"Can I have a sip?" "OK, but just one..."

She lifts me up onto her lap and puts the teaspoon to my mouth. To this day I can remember how great it tasted!

Now that was a great cup of coffee—I couldn't wait until I was old enough to drink a whole cup.

What was it about the coffee back then that made it coffee—er? The commercials we grew up watching sure made it appealing..
...Take this Maxwell House Commercial for example!
I'm sure growing up with a dad who considered coffee a staple in his diet made an impact on me as well—he drank it black. At that time in my life, my dad was a salesman—known during the "great do it yourself era" as Mr.Sawdust. He worked for AMF (American Machine and Foundry) demonstrating and selling their DeWalt radial armsaw in the northeast region of the country. He spent a lot of time on the road so he knew all the diners that had the best coffee.

On his return home from a week of traveling he would call my mom from the road and say, "Put on the coffee, Jeannie! I'm comin' home." He'd drive up the driveway and as soon as he walked in the door we would run to greet him. I still remember hugging him—that smell of the road—his aftershave—the excitement of his return home with all the great news. He would give us a rundown of all that had happened that week—all the sales he had made, distributors he had set up. He was excited! He would come in and sit at the big Lazy Susan table and my mom would pour his coffee.

...and it was a great cup of coffee!

Last year I bought an automatic coffeemaker at Christmas time—nice looking twelve cup, with all kinds of bells and whistles. The coffee was.....OK. But after one year of use, it died. It still sits there looking very sleek and utilitarian. The only reason it's still there is that I just can't believe it only lasted for one year. Every once in a while I try it again and conclude that it is in fact...useless.

I thought back to the very first coffee that I recall and the pot that it was perked in. Maybe that is the key—I need to find that pot! Within a week one of my sons found the pot—vintage—perfect condition.
We perked a pot of coffee...and it was a really good cup of coffee!

I remembered the coffee pot my husband and I used as newly weds—a Chemex pot, shaped like an hour glass with a wooden band around the center, secured by a leather string. The cone shaped filter was placed in the top half along with the coffee. After pouring the boiling water through the filter we sat and waited...and waited... several minutes for the coffee to drip down into the bottom half.
But that was OK. We were so starry eyed in love, we didn't mind waiting. was a great cup of coffee!
(...Baby Boomers always did like "show and tell"–here it is!)
Maybe that first sip of coffee on my mother's lap was not in fact the best coffee around, though I remember it that way. Perhaps it was just that moment in time when mothers were not rushed, so children were not rushed. Most mothers stayed home and we all benefited greatly by their presence in our lives. We had time; time to be kids, to explore— time to imagine, time to create.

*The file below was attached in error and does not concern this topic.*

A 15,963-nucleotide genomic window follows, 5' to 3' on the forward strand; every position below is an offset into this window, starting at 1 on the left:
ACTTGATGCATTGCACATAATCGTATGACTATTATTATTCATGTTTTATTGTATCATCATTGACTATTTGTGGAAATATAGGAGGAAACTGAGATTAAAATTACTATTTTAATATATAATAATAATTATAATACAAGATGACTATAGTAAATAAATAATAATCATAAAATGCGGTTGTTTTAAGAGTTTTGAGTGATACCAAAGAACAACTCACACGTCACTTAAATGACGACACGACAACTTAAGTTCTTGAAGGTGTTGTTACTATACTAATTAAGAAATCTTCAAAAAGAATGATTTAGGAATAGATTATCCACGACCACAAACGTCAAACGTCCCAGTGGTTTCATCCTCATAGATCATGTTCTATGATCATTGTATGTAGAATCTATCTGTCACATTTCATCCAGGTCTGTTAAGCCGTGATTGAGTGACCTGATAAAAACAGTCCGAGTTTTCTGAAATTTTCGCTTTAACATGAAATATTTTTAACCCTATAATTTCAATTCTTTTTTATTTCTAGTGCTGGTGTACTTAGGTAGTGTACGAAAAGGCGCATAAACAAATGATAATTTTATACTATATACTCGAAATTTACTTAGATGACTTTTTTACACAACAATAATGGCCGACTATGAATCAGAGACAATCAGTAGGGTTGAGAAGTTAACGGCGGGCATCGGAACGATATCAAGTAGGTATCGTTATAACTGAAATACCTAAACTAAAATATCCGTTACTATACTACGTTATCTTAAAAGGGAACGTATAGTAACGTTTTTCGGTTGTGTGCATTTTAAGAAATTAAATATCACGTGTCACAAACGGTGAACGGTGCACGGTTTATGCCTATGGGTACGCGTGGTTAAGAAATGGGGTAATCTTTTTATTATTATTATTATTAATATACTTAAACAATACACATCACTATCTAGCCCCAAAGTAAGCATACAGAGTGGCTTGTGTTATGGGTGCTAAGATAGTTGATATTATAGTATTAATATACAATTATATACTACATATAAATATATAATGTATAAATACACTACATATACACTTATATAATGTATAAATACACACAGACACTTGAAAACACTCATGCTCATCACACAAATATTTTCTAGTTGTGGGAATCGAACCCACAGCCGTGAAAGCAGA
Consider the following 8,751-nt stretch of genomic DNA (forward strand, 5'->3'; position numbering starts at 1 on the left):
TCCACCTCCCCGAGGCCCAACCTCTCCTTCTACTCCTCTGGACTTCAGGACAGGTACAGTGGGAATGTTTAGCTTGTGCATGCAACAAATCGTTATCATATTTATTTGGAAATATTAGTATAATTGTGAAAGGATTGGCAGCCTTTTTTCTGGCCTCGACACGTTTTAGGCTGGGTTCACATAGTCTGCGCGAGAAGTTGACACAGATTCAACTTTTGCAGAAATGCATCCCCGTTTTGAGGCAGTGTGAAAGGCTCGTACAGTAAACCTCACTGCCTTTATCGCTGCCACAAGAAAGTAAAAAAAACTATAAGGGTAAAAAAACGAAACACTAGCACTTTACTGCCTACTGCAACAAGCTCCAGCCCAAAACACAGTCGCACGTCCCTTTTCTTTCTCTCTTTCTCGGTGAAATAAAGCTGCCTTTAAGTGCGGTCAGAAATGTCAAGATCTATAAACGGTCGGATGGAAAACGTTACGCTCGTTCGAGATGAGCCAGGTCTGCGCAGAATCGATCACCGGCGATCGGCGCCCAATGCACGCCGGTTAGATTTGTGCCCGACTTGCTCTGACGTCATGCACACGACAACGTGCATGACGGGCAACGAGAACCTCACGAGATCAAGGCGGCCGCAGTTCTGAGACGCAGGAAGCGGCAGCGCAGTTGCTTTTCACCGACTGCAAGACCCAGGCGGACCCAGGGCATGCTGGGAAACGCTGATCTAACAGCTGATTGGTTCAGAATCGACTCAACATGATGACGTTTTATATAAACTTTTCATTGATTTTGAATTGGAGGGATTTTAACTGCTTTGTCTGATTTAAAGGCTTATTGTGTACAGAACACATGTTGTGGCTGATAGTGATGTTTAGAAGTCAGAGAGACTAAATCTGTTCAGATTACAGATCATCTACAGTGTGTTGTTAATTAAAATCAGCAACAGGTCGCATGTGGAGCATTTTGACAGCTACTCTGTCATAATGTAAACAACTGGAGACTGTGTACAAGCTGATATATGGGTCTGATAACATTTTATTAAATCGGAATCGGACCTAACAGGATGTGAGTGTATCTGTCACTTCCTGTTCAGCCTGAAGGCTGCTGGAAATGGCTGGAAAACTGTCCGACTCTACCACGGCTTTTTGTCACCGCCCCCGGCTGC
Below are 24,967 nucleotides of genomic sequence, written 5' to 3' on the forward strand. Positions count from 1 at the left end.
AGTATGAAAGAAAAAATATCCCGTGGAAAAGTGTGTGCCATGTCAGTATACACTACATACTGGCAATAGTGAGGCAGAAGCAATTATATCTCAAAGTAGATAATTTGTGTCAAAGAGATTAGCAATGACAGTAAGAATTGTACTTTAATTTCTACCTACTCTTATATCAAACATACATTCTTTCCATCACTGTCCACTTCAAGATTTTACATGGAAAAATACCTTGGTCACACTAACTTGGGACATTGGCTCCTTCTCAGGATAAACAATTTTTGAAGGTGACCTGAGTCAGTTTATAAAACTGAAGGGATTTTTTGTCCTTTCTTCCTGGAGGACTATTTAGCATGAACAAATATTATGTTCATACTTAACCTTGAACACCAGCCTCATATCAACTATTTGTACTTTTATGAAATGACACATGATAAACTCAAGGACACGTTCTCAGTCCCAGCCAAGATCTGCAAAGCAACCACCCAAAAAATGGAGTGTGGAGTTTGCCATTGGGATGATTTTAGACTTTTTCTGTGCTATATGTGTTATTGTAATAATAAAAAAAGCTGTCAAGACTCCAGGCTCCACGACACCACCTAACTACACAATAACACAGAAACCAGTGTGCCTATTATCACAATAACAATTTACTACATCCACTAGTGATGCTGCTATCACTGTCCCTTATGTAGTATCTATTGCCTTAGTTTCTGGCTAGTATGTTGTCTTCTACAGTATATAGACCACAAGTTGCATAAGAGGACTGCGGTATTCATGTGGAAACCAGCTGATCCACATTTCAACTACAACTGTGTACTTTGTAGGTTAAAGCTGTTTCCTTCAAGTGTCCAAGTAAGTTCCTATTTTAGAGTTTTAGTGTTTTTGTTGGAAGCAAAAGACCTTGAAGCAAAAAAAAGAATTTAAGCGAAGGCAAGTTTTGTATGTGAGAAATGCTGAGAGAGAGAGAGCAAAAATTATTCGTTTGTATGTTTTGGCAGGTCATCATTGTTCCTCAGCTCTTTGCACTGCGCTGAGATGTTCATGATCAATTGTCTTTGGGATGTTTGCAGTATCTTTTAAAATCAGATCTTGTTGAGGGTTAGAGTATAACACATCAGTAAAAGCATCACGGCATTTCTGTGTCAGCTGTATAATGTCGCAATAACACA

Maybe it wasn't the coffee after all.

During my dad's final years, living with his failing eyesight and other diabetes related health problems, he spent his days and nights on his computer, engrossed in his writing and genealogy research. He enjoyed it—but maybe it was a distraction from the reality of his decline.
He drank coffee, morning, evening it didn't matter; refilling and reheating in the microwave, over and over again, until it took on the likeness of 3-in-1 oil.
Not just coffee, instant coffee—if you can believe that!
Now this was a man who knew what a good cup of coffee was. I always wondered how he could tolerate it. Maybe I'm beginning to understand.

This morning my husband drove me to Milford PA, a quaint old town situated along the Delaware. I had an appointment with a surgeon, a follow up after some surgery a week ago. It was an operation I had been dreading for over a year, yet it was now all behind me. It went far better than anticipated, which I attribute 100% to finding the right surgeon. I was informed that all reports came back fine.

I had not been able to eat much for the entire week so the suggestion of a breakfast out sounded very appealing. We pulled off the road at an old mill turned restaurant situated along the Sawkill Creek, The Waterwheel Cafe & Bakery, known for its great food and historic atmosphere. It's one of those simple but charming turn of the century buildings, with bare hardwood floors, stone walls and exposed beams—several old glass display cases, one filled with great looking pastries.

As we sat at a small wooden table by the window, watching the snow falling outside through the old glass window panes, I realized my future plans and ideas were returning to me. What a great feeling!

The waitress poured our coffee and as I took a sip looking across the table at my husband—the same one I drank that Chemex coffee with thirty five years ago—there's was only one thing I could say— that's a great cup of coffee!